So the Censu bureau wants me to fill out a form...

can I get in any trouble for not doing so?
it does say required by law that I respond, nothing about actually filling out the form.
my personal response would be less than cordial to be honest. I am about as interested in helping provide info to help with things like redistricting as I am in extra holes in my head.

Title 13 us code is being quoted at me, sections 141 and 193 and something about title 18 as well (as changed by title 18)

It’s, generally, beneficial for you and your community to accurately complete census forms.
They can, and do, use the law to require compliance. There’s really no down side, so failing to cooperate is usually based on misunderstanding, or some political rebellion.
Here’s the U.S. Code:

I really can’t think of a circumstance in which participating in the census would be to your detriment… but I can think of dozens of ways in which it could help you.

Besides, congressional redistricting is based on the full census conducted every ten years. That’s not what this is for.

Your great grandkids will be pissed when they can’t find you in the household level data, you know.

They will threaten you with fines or such, for not complying. I don’t remember what the exact penalties are. Persons that think it simple obviously didn’t get the long form like I did last time. I don’t know how long it was exactly but I’m thinking about 15 pages. It pissed me off, and had the penalty not been there it would have gone in the garbage. One or two pages fine. A fricking book sucks.

I can empathize w/ not wanting to fill out census forms. It certainly seems like an invasion of privacy. On the otherhand, I worked the 1980 census. I wasn’t an enumerator, thankfully, so I didn’t have to deal w/ people face to face. I worked in the office, compiling the data and segregating it into categories. This was in Phoenix and we had many problems because of illegal immigrants, on top of the normal percentage of people who just rebelled against the invasion of their privacy. This was especially true of the long forms, as **Harmonious Discord ** points out. On top of everything else, Phoenix is full of snowbirds, who consider themselves to be residents of somewhere else than Arizona. It was an interesting job, to say the least.
Just fill out the form and send it back, it’s not a battle worth fighting.

For those who haven’t clicked through, a person can be fined up to $100 for refusing to answer a census question, and can fined up to $500 for giving a false answer to a census question.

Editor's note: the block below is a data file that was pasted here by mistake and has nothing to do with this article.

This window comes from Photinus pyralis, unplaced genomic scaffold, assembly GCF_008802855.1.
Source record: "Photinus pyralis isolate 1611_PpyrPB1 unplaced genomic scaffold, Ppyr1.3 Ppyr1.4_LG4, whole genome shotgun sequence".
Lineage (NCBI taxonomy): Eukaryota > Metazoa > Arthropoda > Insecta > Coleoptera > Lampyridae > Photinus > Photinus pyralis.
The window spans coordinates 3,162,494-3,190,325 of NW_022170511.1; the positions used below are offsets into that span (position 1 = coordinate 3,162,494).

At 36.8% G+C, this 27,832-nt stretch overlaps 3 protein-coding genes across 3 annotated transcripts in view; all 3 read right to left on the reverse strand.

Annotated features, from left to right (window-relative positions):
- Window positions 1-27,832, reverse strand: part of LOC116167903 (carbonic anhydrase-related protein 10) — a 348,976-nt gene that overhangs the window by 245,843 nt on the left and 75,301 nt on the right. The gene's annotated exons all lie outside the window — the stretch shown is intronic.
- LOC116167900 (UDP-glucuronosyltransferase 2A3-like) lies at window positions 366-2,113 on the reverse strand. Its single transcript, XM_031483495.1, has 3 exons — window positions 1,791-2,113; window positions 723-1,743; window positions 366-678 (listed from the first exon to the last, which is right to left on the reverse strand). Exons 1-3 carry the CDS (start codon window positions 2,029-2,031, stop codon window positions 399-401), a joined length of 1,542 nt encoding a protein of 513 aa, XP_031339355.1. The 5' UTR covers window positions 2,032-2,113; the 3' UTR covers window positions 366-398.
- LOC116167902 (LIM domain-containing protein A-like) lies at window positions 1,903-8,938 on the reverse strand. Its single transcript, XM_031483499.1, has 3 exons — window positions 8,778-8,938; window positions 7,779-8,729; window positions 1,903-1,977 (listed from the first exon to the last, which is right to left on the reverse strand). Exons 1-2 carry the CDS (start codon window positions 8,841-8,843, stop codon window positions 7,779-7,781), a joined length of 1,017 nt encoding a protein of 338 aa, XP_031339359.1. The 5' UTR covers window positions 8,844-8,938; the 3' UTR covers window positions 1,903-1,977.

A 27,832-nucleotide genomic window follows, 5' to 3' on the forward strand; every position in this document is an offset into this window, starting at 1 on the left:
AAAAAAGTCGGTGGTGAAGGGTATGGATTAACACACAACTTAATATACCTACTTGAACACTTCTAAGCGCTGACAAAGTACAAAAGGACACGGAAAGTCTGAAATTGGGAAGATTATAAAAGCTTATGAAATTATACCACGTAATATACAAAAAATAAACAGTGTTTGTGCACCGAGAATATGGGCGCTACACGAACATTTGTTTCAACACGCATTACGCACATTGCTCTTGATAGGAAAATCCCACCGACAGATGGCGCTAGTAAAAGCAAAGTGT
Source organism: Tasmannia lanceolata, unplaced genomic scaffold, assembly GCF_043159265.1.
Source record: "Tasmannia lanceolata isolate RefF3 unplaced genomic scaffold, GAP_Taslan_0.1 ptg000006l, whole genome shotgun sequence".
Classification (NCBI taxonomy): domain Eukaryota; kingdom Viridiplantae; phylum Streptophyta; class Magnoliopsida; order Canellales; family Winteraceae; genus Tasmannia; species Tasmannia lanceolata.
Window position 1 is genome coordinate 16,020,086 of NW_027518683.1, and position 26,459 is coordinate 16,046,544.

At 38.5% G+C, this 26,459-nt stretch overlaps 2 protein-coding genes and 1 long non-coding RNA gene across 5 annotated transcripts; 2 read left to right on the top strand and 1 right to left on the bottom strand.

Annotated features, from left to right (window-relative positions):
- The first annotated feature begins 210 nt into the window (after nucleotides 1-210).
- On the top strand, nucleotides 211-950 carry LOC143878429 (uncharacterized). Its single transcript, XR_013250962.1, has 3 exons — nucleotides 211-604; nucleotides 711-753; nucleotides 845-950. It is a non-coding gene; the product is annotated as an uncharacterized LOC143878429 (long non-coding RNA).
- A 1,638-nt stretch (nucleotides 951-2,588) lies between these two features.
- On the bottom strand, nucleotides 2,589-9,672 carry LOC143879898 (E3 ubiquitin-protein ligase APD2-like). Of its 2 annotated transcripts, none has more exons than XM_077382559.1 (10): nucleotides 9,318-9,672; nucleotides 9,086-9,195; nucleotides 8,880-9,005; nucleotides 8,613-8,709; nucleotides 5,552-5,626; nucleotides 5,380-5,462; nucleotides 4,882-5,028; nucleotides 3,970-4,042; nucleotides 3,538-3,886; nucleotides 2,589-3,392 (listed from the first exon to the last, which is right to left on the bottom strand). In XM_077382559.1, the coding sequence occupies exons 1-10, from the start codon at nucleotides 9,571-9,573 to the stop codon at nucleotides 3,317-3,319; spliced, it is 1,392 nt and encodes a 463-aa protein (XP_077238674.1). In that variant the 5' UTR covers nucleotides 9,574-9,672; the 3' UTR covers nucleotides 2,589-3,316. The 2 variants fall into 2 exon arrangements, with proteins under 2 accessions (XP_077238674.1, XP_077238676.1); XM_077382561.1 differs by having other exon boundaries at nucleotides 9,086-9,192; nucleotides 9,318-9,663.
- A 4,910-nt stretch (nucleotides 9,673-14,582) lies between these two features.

I got the long form several years ago. It took maybe 20 minutes to fill out, not a real big imposition on my life in the grand scheme of things.

I worked the 2000 census as an enumerator, I don’t remember them telling us anything about it being illegal not to respond. My tracts were in a primarily hispanic portion of Los Angeles, so needless to say I found more than a few households that didn’t want to respond.

Anyhow, we did have to report to our supervisor which households did not respond and gave them the file. What happened after that I’d be quite curious to know.

I had to do the long form in 1990. I don’t think my answers were very helpful.

For a census surely all respondents’ answers are helpful?

Ummmmmm…not really. Unless I’ve morphed into a Samoan national with 36 kids without noticing.

Assuming I’m understanding you here, what possible motivation could you have to lie?

I was bored and I consider the long form a gross invasion of my privacy. I don’t care why the Gubmint feels they have to know how many flush toilets are in my residence. I don’t feel like fucking telling them. :smiley:

Well, no offense intended, but that seems rather childish. If you don’t want them to know, then just don’t send it in. What you did is like an elementary schoolkid writing “I. C. Weiner” in the class roster. As pointed out, answering accurately is more to your benefit than not, since the census helps the government figure out how to allocate resources.

Guilty. But I had fun with it, so that’s a plus. :smiley:

Breaking the law is a barrel of laughs.

Hey, Silenus? Grow up.
Title 13 (Census), U.S. Code:

Sometimes, yes.

I admit to being childish on this, but I don’t regret it. I don’t care why they want the info, I just don’t feel like giving it to them.

That’s all well and good, but you could have gotten the same result by just not sending in the form at all. As noted above, that might only cost you a maximum of $100. OTOH, knowingly providing false information as you have done can cost you up to $500. Where’s the sense in that?